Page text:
Kidd even argued, rather astonishingly, that the Fukushima aftermath demonstrated that “the United States is gradually moving away, it seems, from a clear preference for the ‘once through’ nuclear fuel cycle, with the termination of the Yucca Mountain repository project.” Only a true believer could see that vision. Rather, the United States is clearly moving toward permanent, at-reactor storage in large, dry casks.

The Bush administration, late in its eight-year run in Washington, tried to revive reprocessing and breeder reactors, through an ill-designed and ill-fated Global Nuclear Energy Partnership aimed at building a multi-national program to supply the world with new reactors fueled with mixed plutonium and uranium from first-world reactors. It didn’t survive the laugh test.

Salt It Away

With Yucca Mountain’s waste dump program shut, those who continue to push for burying the byproducts of the U.S. nuclear endeavor were once again looking kindly on salt deposits. In particular, they are looking at a site near Carlsbad, New Mexico, where a small, test project has been storing wastes from the nuclear weapons program for over a decade. It’s known as the Waste Isolation Pilot Project, or WIPP.

When President Obama pronounced his death sentence on an already senescent Yucca Mountain nuclear waste project in 2009, he attempted to soften the blow a bit with a classic Washington ploy. He announced appointment of a committee of credentialed and experienced insiders to advise him where to look next for nuclear waste disposal. These sorts of actions—political window dressing—seldom result in concrete results, but are popular among the pols nonetheless.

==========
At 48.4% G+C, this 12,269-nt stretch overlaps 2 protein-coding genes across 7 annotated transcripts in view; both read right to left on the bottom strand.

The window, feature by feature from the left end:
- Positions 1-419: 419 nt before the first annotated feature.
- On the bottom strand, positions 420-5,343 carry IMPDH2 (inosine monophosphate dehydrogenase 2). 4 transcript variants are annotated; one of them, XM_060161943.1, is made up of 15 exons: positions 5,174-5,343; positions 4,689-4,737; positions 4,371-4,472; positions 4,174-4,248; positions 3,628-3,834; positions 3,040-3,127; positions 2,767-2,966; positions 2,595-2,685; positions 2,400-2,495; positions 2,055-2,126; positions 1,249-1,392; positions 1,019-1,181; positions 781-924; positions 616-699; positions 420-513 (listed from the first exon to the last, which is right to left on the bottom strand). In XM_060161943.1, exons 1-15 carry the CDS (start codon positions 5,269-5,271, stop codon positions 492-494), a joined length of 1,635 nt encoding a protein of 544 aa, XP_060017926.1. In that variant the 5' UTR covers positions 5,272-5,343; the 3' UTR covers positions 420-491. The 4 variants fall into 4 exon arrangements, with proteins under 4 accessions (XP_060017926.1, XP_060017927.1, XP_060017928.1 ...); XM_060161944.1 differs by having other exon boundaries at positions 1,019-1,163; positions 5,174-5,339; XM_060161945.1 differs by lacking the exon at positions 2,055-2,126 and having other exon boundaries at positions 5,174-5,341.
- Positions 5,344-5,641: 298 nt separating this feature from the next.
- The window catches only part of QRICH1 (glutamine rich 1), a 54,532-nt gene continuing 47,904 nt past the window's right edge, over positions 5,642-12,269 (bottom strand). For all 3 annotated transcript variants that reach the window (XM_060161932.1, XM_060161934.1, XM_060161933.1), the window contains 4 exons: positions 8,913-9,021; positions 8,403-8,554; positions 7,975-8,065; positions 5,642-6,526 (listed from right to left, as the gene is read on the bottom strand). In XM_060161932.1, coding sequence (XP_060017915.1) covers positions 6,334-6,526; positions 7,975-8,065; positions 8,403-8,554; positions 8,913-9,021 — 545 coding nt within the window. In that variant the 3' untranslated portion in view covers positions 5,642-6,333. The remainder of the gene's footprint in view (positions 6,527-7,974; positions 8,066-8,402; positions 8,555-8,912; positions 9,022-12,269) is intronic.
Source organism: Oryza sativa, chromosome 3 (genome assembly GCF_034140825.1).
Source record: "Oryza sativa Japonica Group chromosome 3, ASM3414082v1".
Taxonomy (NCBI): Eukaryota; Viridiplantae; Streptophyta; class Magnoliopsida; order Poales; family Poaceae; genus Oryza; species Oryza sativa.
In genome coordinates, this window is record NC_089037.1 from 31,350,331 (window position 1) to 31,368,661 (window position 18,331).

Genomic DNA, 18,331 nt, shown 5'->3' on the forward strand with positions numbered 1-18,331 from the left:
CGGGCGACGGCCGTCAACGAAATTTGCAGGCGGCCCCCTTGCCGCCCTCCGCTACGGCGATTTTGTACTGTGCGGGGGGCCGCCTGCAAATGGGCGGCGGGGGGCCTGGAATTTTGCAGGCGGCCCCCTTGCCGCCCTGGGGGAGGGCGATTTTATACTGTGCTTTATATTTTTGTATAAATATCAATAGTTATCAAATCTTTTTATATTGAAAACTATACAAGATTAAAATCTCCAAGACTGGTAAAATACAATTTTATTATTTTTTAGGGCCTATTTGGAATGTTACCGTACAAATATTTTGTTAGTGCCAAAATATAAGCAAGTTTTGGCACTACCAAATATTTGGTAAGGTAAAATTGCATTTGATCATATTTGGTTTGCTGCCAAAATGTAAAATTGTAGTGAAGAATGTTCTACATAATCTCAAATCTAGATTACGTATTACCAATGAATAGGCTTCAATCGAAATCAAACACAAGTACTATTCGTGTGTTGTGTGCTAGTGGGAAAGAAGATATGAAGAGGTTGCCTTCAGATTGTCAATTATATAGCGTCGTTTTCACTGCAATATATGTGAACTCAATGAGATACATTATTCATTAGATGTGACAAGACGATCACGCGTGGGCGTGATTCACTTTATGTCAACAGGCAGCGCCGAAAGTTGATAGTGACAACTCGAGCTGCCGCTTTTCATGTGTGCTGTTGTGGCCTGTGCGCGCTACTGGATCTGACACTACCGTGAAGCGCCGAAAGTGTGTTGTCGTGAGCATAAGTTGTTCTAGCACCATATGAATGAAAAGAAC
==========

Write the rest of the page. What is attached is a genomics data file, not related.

Out of either naïveté or a sense of humor, Obama named—what Washington has long-termed “blue ribbon panels,” to denote their putative quality—the Blue Ribbon Commission on America’s Nuclear Future. The commission was part of a compromise between Democratic Senate majority leader Harry Reid of Nevada, the most dedicated opponent of Yucca Mountain in Congress, and the administration. Reid wanted a congressionally-appointed commission to scope out what should come next in waste disposal, but the administration wanted more control. In March 2009, Reid and Energy secretary Steven Chu agreed to a White House–named panel, which the administration announced in January 2010. The chairman of the panel was former Democratic congressman Lee Hamilton of Indiana. Concluding that “[a] new strategy is needed,” the commission laid out its views in July 2011, and was unable to come up with anything new. Acknowledging that Screw Nevada had failed, the commission called for new legislation and a new arrangement of the waste management deck chairs at the Department of Energy, to administer a consent-based approach, rather than the political coercion that characterized the 1987 law. The commission said the approach taken to siting the small New Mexico test for disposing of transuranics could be a model for the future.